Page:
That we as a society refer to the $750 iPhone XR as the “cheap” version of the iPhone says it all — there are nearly no major smartphones being made for people who don’t want or can’t afford bleeding edge, $1,000 devices. The “cheap” version of Samsung’s Galaxy line, the S10e, is also $750.
As flagship smartphones drop headphone jacks, remove bezels, and use your face as a login, the price keeps going up. The latest iPhone, the iPhone XS, looks great and has some cool tricks. But $1,000? One thousand American dollars for a device that gets maybe two years of use, that does essentially the same things as the previous model albeit in a sexier form factor? It’s no surprise that, for the first time since launch, fewer people are buying the newest iPhone than the previous year.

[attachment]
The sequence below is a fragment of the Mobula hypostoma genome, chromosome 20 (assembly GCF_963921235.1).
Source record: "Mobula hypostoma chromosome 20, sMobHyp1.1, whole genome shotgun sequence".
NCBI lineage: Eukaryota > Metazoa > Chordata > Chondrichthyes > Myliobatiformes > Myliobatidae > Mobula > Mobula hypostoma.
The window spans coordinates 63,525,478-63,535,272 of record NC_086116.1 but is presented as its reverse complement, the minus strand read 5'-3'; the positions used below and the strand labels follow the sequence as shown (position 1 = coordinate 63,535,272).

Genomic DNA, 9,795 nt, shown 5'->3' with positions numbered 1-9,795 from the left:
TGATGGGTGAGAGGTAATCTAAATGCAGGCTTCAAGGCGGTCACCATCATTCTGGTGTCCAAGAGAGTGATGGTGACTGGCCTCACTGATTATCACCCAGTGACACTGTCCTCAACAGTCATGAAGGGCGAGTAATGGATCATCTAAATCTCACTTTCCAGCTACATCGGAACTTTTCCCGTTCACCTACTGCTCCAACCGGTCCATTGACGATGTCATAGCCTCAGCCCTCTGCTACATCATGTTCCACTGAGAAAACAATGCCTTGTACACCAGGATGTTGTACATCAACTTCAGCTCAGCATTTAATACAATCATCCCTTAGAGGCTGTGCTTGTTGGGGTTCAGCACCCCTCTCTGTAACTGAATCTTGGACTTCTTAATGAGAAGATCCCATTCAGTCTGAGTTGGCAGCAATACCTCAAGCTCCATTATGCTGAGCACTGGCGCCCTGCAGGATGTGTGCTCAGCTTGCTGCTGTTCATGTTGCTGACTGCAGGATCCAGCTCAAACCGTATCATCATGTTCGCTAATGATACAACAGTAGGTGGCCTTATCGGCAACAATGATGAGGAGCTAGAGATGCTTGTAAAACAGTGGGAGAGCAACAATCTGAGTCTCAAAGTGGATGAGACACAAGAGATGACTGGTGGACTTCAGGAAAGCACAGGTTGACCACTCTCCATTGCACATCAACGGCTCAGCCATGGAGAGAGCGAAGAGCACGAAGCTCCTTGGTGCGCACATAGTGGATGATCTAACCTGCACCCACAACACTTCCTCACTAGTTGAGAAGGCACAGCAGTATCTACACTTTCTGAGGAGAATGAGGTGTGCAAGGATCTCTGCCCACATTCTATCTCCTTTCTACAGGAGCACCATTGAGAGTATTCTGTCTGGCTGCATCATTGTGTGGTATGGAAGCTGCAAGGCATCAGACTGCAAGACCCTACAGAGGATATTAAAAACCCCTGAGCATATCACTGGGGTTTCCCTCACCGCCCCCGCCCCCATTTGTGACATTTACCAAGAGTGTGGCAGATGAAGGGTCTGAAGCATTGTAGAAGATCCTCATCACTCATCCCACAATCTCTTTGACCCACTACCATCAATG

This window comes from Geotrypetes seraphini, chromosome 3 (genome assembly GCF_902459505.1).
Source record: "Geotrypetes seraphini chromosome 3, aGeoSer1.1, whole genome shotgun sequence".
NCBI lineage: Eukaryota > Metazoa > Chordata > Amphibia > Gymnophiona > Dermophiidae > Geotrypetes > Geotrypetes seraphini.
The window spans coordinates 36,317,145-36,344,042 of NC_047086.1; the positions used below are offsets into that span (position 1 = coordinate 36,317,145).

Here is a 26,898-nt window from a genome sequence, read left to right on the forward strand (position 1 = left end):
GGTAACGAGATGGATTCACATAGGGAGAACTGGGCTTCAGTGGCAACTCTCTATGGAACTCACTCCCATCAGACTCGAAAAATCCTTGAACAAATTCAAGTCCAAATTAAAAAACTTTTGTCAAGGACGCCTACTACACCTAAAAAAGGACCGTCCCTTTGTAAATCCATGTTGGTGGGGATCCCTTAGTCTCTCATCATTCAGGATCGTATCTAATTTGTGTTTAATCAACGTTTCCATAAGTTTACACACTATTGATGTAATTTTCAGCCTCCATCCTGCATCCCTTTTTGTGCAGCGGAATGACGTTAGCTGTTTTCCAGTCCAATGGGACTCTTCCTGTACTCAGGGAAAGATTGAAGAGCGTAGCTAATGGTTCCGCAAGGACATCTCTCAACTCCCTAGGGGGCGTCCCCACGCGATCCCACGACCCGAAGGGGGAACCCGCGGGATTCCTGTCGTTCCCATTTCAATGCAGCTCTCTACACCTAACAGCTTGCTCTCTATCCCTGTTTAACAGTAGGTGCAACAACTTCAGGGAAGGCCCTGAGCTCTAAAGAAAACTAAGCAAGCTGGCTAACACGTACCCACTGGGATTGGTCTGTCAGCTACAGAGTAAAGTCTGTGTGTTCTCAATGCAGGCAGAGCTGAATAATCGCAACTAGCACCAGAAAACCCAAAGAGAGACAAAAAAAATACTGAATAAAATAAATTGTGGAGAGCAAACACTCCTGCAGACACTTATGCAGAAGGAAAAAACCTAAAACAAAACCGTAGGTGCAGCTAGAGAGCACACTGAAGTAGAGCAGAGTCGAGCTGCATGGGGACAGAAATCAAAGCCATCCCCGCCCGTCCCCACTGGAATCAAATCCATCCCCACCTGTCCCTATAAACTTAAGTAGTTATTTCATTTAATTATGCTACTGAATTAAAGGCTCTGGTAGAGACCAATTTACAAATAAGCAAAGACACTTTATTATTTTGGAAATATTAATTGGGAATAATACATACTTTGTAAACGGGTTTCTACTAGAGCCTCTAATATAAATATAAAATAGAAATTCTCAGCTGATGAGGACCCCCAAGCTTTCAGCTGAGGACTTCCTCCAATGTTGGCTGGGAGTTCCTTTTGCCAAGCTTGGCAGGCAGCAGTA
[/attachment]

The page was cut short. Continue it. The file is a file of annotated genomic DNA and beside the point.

The Pixel 3a is perhaps the greatest example yet that smartphones don’t need to cost so much money. If nothing else, it’s a tremendously strong example of the power of utilitarian design in smartphones — not since Google’s excellent Nexus line and the iPhone SE has a smartphone so directly appealed to the huge market of smartphone owners who don’t want the bleeding edge of tech (or the price that usually comes with it).